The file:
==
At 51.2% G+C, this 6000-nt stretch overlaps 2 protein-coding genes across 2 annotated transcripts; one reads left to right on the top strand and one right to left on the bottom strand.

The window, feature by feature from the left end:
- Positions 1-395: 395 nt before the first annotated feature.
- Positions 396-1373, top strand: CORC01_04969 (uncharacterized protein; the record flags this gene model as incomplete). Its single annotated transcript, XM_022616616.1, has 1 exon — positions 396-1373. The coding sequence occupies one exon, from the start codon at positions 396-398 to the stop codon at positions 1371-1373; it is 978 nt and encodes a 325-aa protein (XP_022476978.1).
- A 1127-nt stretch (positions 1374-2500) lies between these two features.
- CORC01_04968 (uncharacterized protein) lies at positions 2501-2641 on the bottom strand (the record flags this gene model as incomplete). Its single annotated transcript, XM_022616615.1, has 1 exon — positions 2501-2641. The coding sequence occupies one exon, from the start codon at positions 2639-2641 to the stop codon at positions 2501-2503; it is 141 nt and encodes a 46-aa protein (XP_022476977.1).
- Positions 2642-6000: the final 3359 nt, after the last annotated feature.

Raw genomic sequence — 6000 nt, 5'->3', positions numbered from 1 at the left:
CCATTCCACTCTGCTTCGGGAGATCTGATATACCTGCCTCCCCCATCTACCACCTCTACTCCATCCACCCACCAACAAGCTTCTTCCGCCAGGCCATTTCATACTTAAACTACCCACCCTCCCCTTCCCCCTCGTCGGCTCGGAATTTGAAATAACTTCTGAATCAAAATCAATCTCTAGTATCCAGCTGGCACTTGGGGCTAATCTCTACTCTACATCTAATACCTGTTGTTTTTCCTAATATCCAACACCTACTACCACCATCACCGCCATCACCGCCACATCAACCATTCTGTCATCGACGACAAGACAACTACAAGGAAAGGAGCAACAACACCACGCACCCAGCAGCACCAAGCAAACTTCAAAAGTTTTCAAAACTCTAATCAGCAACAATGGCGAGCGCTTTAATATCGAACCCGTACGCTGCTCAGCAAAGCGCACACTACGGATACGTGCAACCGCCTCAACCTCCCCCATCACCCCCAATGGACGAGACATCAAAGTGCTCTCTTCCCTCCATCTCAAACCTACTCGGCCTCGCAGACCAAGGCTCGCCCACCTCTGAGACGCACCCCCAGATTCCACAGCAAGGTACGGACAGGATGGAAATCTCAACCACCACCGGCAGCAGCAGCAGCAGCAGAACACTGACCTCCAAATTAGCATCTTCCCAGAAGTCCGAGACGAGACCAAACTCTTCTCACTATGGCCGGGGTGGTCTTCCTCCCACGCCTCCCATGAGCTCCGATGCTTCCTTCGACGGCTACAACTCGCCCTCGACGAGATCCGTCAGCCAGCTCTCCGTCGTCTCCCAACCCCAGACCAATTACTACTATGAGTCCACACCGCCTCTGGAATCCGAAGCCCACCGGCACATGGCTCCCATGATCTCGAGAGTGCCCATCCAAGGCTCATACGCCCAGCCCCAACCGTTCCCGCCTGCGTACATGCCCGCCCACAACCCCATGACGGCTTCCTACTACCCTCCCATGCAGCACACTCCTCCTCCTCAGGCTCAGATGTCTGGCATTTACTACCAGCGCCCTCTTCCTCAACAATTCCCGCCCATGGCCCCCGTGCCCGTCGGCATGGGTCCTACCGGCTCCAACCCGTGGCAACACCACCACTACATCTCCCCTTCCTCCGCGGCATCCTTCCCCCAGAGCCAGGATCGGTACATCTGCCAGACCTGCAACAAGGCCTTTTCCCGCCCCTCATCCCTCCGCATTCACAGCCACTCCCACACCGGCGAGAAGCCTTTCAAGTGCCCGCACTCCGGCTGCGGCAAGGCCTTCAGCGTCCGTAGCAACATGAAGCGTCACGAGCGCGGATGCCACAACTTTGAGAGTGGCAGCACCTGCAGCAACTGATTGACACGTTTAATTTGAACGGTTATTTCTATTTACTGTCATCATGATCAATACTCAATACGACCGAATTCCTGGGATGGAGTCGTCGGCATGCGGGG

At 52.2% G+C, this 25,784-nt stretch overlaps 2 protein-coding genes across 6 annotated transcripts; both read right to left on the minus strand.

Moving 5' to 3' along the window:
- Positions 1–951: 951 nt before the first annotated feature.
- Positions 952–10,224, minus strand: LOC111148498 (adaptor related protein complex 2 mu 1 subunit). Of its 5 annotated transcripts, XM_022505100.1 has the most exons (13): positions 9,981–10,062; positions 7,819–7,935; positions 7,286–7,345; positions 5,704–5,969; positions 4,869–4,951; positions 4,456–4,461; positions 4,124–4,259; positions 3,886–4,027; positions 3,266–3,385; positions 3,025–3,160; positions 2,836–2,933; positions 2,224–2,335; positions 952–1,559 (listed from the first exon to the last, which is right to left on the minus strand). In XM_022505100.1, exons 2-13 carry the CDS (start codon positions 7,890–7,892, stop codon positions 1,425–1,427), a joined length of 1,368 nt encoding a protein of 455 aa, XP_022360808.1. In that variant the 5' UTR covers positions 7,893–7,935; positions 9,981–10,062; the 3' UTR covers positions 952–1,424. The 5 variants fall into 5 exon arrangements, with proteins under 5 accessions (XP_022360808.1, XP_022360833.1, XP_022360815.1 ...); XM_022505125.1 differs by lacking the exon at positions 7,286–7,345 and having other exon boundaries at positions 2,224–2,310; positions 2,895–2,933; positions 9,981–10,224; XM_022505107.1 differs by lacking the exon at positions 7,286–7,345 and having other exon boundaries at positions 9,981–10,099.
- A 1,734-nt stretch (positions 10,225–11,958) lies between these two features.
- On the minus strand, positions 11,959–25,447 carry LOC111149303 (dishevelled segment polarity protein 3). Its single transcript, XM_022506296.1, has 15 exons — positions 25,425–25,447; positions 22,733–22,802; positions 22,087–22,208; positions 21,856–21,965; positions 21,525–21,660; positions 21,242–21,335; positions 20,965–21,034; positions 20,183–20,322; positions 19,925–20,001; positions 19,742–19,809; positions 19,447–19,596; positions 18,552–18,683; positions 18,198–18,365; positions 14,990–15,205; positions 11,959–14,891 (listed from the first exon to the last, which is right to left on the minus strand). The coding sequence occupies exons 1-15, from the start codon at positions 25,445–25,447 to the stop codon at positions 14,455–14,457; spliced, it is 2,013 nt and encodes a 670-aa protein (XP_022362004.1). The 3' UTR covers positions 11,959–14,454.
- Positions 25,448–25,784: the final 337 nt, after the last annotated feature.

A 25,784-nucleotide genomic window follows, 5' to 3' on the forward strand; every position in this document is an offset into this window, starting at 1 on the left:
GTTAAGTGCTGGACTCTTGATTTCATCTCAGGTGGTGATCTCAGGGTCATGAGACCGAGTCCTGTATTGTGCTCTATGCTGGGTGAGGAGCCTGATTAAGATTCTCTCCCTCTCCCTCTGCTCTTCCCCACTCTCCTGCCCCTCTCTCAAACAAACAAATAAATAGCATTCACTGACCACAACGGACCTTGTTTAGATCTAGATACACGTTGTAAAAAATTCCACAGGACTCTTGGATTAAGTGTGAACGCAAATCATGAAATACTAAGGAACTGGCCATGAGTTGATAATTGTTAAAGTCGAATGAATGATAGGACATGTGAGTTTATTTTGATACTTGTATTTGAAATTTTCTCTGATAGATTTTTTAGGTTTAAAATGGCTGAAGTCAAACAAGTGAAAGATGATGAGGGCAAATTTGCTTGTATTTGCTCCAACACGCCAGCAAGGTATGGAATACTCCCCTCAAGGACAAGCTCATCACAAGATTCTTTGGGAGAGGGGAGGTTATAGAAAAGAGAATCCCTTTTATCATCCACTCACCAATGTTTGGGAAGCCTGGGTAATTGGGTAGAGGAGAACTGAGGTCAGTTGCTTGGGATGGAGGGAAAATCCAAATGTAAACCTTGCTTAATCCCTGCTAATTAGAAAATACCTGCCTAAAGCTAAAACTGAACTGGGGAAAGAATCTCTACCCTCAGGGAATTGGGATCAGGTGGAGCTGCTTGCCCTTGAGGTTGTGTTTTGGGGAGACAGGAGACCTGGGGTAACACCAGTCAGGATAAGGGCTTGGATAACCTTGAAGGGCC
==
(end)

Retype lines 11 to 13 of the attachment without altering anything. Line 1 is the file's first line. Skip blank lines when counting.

Moving 5' to 3' along the window:
- Positions 1–951: 951 nt before the first annotated feature.
- Positions 952–10,224, minus strand: LOC111148498 (adaptor related protein complex 2 mu 1 subunit). Of its 5 annotated transcripts, XM_022505100.1 has the most exons (13): positions 9,981–10,062; positions 7,819–7,935; positions 7,286–7,345; positions 5,704–5,969; positions 4,869–4,951; positions 4,456–4,461; positions 4,124–4,259; positions 3,886–4,027; positions 3,266–3,385; positions 3,025–3,160; positions 2,836–2,933; positions 2,224–2,335; positions 952–1,559 (listed from the first exon to the last, which is right to left on the minus strand). In XM_022505100.1, exons 2-13 carry the CDS (start codon positions 7,890–7,892, stop codon positions 1,425–1,427), a joined length of 1,368 nt encoding a protein of 455 aa, XP_022360808.1. In that variant the 5' UTR covers positions 7,893–7,935; positions 9,981–10,062; the 3' UTR covers positions 952–1,424. The 5 variants fall into 5 exon arrangements, with proteins under 5 accessions (XP_022360808.1, XP_022360833.1, XP_022360815.1 ...); XM_022505125.1 differs by lacking the exon at positions 7,286–7,345 and having other exon boundaries at positions 2,224–2,310; positions 2,895–2,933; positions 9,981–10,224; XM_022505107.1 differs by lacking the exon at positions 7,286–7,345 and having other exon boundaries at positions 9,981–10,099.